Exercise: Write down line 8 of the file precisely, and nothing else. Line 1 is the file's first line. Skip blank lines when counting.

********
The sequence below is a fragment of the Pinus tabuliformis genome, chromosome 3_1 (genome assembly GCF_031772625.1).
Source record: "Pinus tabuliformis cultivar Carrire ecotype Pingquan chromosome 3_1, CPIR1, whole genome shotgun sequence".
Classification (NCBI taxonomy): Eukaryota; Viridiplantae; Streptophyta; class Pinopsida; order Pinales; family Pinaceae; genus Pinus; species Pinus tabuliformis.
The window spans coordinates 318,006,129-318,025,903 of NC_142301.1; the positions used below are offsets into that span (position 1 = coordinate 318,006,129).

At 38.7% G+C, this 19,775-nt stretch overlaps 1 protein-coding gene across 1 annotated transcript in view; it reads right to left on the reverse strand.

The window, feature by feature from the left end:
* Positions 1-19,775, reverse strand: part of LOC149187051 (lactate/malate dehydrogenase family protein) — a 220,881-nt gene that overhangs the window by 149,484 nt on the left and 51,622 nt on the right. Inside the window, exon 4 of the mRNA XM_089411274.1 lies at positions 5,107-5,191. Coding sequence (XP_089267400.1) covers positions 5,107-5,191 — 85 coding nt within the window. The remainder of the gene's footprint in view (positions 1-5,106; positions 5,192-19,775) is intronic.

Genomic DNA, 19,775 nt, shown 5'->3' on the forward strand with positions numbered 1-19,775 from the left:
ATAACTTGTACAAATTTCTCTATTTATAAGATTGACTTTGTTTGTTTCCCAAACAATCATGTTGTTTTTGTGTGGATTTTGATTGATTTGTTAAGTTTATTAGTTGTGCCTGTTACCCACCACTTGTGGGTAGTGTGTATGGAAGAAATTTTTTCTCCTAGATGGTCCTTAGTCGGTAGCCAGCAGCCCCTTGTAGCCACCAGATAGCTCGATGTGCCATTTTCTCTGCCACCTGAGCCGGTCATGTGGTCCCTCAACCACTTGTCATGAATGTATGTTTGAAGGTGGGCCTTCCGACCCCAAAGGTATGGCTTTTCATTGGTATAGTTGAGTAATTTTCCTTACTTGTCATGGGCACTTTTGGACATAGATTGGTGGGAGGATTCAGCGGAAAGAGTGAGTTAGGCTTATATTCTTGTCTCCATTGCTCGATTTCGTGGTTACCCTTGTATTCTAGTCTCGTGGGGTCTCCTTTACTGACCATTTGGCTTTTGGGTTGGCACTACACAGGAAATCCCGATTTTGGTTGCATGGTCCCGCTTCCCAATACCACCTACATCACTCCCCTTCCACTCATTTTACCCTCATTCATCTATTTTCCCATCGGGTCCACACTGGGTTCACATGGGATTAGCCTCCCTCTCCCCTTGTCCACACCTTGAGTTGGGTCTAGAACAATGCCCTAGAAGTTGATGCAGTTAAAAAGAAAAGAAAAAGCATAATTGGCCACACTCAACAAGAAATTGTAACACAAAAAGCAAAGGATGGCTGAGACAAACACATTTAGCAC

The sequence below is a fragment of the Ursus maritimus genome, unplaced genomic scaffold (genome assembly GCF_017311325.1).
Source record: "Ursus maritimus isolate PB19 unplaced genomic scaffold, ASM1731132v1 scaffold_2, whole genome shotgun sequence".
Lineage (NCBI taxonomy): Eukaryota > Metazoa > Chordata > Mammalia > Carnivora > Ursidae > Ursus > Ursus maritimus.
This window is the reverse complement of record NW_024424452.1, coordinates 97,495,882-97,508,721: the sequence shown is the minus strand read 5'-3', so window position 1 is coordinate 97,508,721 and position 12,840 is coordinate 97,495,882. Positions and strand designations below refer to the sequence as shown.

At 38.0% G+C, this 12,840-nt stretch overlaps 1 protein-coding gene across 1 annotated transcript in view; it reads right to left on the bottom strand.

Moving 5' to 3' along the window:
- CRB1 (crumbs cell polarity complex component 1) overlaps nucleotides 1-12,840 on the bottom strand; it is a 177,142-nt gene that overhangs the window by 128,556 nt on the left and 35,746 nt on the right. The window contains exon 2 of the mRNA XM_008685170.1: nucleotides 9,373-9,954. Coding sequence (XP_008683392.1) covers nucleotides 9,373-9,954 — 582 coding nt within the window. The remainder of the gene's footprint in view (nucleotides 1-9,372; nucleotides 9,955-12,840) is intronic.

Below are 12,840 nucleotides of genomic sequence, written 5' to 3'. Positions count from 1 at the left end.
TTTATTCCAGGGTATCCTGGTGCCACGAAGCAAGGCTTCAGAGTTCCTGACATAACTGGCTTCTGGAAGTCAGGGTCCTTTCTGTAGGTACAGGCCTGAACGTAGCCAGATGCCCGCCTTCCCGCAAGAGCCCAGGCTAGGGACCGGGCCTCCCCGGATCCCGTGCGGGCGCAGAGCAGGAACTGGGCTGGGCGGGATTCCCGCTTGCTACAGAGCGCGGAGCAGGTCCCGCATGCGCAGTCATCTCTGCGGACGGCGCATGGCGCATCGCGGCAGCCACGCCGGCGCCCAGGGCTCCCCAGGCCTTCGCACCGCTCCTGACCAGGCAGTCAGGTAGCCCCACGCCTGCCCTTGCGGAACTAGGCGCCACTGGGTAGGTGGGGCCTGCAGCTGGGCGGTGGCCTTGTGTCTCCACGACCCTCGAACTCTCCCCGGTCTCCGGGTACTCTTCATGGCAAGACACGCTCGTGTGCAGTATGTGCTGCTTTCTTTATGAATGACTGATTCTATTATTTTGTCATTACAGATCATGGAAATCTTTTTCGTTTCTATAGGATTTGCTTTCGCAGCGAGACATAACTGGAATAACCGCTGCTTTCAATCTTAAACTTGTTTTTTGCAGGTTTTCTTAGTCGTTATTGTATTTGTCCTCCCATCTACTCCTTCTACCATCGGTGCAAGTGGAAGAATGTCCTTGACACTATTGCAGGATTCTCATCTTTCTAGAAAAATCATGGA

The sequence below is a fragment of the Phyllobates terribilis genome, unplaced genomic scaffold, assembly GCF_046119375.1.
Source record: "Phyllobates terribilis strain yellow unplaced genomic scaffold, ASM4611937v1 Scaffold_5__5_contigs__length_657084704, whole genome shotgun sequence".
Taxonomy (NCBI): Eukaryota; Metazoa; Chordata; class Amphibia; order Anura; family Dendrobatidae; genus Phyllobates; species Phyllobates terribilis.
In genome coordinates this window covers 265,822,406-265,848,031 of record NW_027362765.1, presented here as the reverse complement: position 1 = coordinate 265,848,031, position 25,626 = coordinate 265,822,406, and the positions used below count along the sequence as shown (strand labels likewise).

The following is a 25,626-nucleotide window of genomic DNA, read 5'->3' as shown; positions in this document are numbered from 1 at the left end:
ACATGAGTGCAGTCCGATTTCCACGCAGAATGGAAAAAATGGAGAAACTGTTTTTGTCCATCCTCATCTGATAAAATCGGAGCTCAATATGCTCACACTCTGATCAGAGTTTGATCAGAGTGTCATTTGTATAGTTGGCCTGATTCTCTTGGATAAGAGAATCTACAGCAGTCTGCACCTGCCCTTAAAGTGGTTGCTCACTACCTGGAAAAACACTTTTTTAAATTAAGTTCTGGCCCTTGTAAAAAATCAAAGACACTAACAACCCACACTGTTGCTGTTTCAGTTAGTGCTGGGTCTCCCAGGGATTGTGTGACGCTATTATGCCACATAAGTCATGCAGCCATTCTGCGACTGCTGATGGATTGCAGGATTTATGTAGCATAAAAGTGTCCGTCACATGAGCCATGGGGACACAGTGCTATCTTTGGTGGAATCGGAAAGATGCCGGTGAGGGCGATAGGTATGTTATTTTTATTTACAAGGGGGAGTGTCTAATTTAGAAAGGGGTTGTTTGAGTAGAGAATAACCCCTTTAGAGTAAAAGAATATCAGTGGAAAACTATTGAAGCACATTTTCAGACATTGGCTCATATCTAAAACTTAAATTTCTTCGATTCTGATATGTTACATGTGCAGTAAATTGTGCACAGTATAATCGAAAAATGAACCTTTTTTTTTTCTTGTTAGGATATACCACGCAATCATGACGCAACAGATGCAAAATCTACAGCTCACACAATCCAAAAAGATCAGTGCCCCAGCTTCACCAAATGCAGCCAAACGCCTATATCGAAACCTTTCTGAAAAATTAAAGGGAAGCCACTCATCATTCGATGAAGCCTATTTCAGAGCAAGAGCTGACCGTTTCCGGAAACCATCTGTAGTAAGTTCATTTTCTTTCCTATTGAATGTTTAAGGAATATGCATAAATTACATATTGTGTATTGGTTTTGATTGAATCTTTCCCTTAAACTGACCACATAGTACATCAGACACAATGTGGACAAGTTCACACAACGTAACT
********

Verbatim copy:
Genomic DNA, 19,775 nt, shown 5'->3' on the forward strand with positions numbered 1-19,775 from the left: